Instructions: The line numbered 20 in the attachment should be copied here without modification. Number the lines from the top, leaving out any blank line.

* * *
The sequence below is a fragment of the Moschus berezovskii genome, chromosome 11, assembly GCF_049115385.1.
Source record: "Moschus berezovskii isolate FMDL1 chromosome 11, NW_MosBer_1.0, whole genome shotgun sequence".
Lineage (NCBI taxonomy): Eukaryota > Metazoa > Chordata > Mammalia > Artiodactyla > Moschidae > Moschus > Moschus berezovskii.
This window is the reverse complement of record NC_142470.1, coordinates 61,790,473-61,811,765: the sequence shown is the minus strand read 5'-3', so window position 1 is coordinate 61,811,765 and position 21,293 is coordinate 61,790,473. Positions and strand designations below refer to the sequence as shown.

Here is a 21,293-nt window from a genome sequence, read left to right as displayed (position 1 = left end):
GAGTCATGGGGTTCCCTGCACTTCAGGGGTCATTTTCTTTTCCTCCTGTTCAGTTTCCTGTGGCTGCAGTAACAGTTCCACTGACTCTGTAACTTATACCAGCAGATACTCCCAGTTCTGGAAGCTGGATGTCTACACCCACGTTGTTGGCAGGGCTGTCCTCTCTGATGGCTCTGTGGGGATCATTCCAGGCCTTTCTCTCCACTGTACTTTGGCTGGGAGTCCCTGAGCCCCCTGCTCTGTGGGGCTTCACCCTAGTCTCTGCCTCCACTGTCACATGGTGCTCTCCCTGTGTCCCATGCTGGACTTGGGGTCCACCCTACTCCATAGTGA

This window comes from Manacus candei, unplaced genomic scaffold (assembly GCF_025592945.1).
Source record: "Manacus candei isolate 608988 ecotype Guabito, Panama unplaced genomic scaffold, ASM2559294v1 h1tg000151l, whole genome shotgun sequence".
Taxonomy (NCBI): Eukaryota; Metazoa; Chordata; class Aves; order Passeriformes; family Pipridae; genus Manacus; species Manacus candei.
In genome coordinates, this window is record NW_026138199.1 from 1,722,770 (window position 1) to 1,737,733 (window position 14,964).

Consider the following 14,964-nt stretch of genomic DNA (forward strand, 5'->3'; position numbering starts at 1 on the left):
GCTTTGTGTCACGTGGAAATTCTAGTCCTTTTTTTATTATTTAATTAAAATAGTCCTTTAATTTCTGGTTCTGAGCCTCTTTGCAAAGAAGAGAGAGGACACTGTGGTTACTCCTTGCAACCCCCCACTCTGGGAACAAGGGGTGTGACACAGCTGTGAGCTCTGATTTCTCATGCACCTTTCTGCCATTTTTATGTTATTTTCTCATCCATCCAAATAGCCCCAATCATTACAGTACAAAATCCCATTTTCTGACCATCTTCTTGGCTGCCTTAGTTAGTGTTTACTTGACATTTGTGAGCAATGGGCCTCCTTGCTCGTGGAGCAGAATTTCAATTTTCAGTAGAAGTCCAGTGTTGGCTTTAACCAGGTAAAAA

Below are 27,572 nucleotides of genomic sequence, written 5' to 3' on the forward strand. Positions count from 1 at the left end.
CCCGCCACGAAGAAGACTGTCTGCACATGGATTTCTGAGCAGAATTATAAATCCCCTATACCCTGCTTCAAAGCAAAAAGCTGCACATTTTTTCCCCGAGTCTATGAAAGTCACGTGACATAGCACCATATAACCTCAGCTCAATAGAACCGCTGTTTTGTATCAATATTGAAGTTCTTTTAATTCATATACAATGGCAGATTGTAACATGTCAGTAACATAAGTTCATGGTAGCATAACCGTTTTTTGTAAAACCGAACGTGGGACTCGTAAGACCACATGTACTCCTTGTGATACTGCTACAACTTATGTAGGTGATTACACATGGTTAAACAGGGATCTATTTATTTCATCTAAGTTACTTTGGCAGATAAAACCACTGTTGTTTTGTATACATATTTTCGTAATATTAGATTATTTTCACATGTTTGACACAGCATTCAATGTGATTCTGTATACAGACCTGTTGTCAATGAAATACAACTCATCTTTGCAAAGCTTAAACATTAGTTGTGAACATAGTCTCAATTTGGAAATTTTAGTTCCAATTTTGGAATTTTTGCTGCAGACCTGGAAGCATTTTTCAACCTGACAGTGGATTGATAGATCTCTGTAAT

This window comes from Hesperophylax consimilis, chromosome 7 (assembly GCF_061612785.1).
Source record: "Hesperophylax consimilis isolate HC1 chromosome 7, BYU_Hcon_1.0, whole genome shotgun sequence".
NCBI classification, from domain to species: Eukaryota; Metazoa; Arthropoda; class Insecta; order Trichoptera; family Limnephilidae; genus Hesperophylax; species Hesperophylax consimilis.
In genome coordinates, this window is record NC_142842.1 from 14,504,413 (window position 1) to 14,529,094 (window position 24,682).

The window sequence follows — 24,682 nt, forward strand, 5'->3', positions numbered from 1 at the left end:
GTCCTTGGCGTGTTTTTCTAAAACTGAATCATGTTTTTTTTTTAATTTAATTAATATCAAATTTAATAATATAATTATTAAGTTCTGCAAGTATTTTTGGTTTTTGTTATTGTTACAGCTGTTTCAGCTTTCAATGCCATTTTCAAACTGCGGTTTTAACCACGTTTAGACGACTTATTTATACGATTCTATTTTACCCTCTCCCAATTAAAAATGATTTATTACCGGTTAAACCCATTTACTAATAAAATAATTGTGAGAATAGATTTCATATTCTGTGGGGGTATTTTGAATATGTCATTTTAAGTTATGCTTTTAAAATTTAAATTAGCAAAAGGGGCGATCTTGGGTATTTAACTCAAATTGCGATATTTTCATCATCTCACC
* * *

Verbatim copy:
GTCCTTGGCGTGTTTTTCTAAAACTGAATCATGTTTTTTTTTTAATTTAATTAATATCAAATTTAATAATATAATTATTAAGTTCTGCAAGTATTTTTGGTTTTTGTTATTGTTACAGCTGTTTCAGCTTTCAATGCCATTTTCAAACTGCGGTTTTAACCACGTTTAGACGACTTATTTATACGATTCTATTTTACCCTCTCCCAATTAAAAATGATTTATTACCGGTTAAACCCATTTACTAATAAAATAATTGTGAGAATAGATTTCATATTCTGTGGGGGTATTTTGAATATGTCATTTTAAGTTATGCTTTTAAAATTTAAATTAGCAAAAGGGGCGATCTTGGGTATTTAACTCAAATTGCGATATTTTCATCATCTCACC